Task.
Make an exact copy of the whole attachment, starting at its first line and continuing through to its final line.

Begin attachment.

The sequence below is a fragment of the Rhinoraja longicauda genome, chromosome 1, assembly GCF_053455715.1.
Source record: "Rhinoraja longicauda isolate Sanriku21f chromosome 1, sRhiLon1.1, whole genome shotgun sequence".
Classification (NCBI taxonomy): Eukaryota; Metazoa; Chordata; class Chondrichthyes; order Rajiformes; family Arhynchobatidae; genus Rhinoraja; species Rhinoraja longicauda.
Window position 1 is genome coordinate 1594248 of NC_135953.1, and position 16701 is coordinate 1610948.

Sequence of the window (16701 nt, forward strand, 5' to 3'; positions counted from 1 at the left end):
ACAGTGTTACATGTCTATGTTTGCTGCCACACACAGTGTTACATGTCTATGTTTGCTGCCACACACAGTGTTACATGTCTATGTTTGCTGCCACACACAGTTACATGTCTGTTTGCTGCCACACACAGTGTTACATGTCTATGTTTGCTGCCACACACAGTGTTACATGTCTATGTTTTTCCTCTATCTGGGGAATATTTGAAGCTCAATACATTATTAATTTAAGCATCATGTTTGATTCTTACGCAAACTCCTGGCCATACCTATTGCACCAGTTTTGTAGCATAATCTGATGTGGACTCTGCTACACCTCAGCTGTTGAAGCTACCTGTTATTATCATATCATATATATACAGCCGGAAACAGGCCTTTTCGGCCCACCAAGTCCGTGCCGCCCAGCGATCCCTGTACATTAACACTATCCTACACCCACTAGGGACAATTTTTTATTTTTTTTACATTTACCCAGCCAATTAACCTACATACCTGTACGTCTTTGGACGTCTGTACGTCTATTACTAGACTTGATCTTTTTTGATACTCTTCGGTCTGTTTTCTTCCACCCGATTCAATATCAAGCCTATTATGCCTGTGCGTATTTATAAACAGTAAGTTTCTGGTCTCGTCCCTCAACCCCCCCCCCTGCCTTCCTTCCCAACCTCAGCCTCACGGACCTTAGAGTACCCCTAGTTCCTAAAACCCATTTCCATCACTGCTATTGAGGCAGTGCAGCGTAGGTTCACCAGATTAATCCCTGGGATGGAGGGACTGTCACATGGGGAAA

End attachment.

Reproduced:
The sequence below is a fragment of the Rhinoraja longicauda genome, chromosome 1, assembly GCF_053455715.1.
Source record: "Rhinoraja longicauda isolate Sanriku21f chromosome 1, sRhiLon1.1, whole genome shotgun sequence".
Classification (NCBI taxonomy): Eukaryota; Metazoa; Chordata; class Chondrichthyes; order Rajiformes; family Arhynchobatidae; genus Rhinoraja; species Rhinoraja longicauda.
Window position 1 is genome coordinate 1594248 of NC_135953.1, and position 16701 is coordinate 1610948.

Sequence of the window (16701 nt, forward strand, 5' to 3'; positions counted from 1 at the left end):
ACAGTGTTACATGTCTATGTTTGCTGCCACACACAGTGTTACATGTCTATGTTTGCTGCCACACACAGTGTTACATGTCTATGTTTGCTGCCACACACAGTTACATGTCTGTTTGCTGCCACACACAGTGTTACATGTCTATGTTTGCTGCCACACACAGTGTTACATGTCTATGTTTTTCCTCTATCTGGGGAATATTTGAAGCTCAATACATTATTAATTTAAGCATCATGTTTGATTCTTACGCAAACTCCTGGCCATACCTATTGCACCAGTTTTGTAGCATAATCTGATGTGGACTCTGCTACACCTCAGCTGTTGAAGCTACCTGTTATTATCATATCATATATATACAGCCGGAAACAGGCCTTTTCGGCCCACCAAGTCCGTGCCGCCCAGCGATCCCTGTACATTAACACTATCCTACACCCACTAGGGACAATTTTTTATTTTTTTTACATTTACCCAGCCAATTAACCTACATACCTGTACGTCTTTGGACGTCTGTACGTCTATTACTAGACTTGATCTTTTTTGATACTCTTCGGTCTGTTTTCTTCCACCCGATTCAATATCAAGCCTATTATGCCTGTGCGTATTTATAAACAGTAAGTTTCTGGTCTCGTCCCTCAACCCCCCCCCCTGCCTTCCTTCCCAACCTCAGCCTCACGGACCTTAGAGTACCCCTAGTTCCTAAAACCCATTTCCATCACTGCTATTGAGGCAGTGCAGCGTAGGTTCACCAGATTAATCCCTGGGATGGAGGGACTGTCACATGGGGAAA